But it is this concept that the gods are intimately familiar with, as they originally live within the Ginnungagap. It is to the center of this place that they take Ymir’s body and use his remains to create Midgard. It is from this Non-Existence that physical reality emerges, the place from which Midgard comes forth. There is an inherent contradiction there that is not possible to resolve because it is a concept that we cannot grasp – that existence comes from non-existence, and that non-existence itself in some form exists. Our minds aren’t readily made to deal with such concepts…if they were, then the contemplation of the existence of non-existence wouldn’t have the potential to drive us mad.

For the gods, however, they existed within the Ginnungagap at the beginning. They dealt with the conflict between the two primordial worlds of fire and ice and saw the results of having the two elements mixed. They were born into a world of conflict, a world at war with itself, and it seems natural that they became deities of war because of that. In some ways, it could perhaps be argued that the Norse gods are gods at war with themselves, as they possess the inherent properties of the creative and destructive nature of fire, ice, and non-existence. It is a testament to how complex the nature of the gods are that it is so difficult to get a firm grasp on what may be the essence that defines them, the essence that sets them apart from us and makes them gods instead of men.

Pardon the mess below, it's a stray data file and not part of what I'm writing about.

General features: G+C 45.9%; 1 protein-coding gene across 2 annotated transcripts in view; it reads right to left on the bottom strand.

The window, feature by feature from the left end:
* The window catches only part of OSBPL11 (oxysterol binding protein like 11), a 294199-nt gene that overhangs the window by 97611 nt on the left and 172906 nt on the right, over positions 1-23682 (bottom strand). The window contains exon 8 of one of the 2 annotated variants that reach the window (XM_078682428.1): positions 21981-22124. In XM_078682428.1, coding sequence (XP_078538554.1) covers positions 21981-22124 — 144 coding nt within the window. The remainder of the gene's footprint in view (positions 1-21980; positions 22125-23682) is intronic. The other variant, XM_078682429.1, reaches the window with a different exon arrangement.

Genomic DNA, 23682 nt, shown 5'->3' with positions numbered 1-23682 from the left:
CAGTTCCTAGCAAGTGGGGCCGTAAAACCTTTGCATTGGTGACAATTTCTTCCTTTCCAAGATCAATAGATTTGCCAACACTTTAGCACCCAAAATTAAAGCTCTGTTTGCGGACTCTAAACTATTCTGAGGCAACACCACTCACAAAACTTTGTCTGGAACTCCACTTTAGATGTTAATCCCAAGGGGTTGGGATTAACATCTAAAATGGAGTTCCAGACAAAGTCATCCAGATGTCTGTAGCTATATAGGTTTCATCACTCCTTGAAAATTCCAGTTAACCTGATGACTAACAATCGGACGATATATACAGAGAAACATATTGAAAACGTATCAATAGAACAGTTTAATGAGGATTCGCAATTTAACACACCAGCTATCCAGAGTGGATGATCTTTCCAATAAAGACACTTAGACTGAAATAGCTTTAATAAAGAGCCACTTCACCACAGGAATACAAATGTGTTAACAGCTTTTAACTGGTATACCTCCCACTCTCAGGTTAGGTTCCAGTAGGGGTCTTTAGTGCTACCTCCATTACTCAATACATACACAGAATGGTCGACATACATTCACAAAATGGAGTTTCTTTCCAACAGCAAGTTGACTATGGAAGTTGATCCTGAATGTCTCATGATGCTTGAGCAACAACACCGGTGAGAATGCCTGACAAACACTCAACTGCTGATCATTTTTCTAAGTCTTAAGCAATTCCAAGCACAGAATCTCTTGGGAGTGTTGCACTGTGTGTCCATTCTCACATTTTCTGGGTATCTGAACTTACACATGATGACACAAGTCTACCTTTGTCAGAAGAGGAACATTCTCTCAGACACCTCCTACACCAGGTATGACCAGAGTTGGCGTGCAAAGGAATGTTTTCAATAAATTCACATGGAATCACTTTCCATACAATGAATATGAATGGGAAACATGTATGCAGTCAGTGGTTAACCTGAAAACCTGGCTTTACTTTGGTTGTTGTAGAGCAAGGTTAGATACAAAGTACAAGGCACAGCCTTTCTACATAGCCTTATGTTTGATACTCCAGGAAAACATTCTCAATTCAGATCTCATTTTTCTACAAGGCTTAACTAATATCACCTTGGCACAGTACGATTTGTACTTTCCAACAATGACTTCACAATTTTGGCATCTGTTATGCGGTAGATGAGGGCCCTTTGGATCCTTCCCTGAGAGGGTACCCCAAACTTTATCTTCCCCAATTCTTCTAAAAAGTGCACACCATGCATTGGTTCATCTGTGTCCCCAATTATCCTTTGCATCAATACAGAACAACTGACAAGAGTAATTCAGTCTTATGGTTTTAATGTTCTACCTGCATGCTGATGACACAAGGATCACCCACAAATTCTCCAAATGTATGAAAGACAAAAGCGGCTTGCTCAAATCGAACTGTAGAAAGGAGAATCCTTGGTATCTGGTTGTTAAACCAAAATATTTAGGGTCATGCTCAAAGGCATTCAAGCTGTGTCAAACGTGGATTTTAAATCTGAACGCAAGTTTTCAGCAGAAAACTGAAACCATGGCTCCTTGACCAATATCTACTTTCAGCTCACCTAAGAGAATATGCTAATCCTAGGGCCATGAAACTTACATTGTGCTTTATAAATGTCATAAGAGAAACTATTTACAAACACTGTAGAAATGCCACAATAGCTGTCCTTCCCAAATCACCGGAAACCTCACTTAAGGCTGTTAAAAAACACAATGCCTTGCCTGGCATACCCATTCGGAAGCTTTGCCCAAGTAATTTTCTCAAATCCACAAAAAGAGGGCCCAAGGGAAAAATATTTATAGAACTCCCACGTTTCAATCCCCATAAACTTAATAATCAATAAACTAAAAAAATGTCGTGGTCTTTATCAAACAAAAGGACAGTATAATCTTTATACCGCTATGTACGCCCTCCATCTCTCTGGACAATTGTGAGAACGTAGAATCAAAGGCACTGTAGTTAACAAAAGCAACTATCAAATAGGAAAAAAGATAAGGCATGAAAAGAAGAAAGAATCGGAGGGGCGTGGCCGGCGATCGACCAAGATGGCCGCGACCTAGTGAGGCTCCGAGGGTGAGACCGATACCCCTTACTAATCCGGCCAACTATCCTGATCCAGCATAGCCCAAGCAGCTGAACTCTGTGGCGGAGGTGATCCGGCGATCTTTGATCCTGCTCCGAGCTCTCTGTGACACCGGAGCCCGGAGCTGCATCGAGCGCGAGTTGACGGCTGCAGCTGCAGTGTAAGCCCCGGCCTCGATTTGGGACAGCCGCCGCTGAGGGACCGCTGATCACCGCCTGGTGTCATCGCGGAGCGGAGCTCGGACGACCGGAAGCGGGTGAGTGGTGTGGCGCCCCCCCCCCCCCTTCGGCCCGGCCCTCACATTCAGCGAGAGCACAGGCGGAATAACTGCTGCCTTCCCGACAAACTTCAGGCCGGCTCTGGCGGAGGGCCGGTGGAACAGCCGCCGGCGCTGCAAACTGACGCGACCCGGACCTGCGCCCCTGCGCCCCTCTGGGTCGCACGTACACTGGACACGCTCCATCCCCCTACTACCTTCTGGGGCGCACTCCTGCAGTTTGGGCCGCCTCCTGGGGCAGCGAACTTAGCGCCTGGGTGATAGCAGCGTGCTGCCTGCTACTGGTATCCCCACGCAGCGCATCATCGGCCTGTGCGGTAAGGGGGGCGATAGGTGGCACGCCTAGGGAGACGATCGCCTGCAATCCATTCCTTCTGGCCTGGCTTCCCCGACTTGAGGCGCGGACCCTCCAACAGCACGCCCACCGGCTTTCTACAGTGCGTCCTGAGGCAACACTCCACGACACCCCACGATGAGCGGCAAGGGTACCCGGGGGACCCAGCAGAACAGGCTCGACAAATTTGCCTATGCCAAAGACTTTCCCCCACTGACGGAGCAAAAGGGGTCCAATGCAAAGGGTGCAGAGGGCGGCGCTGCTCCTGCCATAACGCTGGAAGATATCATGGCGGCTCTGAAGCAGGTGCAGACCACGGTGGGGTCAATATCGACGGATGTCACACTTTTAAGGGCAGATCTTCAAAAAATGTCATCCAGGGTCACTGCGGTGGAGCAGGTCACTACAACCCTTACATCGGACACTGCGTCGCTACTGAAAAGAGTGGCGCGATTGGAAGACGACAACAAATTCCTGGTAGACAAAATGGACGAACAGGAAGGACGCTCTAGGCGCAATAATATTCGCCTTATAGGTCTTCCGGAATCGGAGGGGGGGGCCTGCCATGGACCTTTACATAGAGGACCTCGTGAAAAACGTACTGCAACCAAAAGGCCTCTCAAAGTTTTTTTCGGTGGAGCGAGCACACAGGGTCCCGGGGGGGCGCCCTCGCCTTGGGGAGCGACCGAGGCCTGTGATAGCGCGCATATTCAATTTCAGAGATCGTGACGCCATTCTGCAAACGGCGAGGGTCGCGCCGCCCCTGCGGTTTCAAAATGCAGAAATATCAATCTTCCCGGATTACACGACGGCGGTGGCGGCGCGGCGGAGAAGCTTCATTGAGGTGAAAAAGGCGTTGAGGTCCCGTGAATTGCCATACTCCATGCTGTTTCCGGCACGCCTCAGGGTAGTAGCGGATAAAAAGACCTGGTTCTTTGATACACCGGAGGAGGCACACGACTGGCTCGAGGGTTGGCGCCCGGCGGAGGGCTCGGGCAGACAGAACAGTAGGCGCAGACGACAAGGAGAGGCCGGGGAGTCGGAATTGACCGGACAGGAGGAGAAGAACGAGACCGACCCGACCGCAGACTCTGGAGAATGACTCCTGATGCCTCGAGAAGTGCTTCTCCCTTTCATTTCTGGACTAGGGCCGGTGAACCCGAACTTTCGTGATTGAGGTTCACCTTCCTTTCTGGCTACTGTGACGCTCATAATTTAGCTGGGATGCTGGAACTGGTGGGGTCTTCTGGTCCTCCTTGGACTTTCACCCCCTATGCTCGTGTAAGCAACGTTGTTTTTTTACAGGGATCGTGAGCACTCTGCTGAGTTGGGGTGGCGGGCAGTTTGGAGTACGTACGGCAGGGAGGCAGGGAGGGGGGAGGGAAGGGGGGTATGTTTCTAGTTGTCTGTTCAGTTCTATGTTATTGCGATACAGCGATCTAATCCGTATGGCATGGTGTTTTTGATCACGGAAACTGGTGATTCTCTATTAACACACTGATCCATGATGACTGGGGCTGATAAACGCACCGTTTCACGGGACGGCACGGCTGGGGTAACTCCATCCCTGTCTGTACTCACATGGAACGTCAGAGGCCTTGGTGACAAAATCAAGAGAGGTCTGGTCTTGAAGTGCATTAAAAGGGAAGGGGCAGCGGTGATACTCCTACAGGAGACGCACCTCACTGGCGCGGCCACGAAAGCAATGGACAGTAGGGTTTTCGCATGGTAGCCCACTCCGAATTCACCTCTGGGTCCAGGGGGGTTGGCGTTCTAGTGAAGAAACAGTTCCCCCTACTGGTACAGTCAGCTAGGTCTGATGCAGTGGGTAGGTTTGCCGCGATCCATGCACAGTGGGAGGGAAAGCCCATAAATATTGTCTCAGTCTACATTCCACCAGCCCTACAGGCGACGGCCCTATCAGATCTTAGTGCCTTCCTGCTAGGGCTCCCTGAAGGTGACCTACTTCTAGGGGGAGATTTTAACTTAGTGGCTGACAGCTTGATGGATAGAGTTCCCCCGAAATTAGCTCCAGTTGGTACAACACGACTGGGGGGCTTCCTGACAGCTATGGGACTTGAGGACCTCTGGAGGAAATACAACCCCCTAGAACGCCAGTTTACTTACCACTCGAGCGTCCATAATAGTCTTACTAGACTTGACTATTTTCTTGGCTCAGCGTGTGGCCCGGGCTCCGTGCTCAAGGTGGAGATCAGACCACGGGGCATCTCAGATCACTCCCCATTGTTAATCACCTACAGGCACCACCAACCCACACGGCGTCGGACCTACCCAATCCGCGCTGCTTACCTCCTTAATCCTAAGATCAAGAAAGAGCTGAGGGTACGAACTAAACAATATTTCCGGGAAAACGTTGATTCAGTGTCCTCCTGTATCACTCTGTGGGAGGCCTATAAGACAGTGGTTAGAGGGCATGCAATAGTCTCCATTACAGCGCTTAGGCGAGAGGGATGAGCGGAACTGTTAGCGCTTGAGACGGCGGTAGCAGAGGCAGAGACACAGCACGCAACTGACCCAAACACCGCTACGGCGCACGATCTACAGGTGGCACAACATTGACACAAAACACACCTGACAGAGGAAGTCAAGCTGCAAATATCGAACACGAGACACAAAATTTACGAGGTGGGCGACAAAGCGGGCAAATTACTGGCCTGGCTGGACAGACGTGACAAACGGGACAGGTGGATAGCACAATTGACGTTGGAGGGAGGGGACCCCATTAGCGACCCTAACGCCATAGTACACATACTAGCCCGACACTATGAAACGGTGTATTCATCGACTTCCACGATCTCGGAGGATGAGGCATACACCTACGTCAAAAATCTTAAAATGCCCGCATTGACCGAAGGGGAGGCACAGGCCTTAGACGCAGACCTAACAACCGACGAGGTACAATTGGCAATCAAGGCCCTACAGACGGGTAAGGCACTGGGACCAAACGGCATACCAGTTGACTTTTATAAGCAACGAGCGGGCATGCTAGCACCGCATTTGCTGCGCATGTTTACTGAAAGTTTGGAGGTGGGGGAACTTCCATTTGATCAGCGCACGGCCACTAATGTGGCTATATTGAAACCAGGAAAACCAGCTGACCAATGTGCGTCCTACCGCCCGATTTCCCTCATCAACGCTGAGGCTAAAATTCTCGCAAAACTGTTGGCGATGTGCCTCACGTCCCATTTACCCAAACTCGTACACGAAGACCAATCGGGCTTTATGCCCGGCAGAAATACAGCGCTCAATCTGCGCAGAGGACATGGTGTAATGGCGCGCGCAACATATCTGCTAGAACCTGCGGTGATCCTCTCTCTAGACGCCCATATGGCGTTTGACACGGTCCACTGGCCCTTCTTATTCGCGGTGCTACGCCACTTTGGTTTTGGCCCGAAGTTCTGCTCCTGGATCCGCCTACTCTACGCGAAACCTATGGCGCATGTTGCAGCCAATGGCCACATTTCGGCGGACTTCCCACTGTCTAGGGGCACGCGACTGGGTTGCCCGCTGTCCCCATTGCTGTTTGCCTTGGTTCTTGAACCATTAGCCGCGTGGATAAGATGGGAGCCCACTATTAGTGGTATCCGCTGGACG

I find it fascinating to find such a connection to the Aesir as gods of war through the cosmogony of the Norse tradition, and I enjoy analyzing myths from multiple vantage points. I will not say that this is the only interpretation of this myth that is plausible, nor that it defines the nature of the gods. This is only one of my own interpretations – I don’t limit myself to a singular interpretation of any myth (notice, I even explored two different theories in this one about Ymir) – and it is not meant to be reflective of anyone else’s experiences, practices, or beliefs.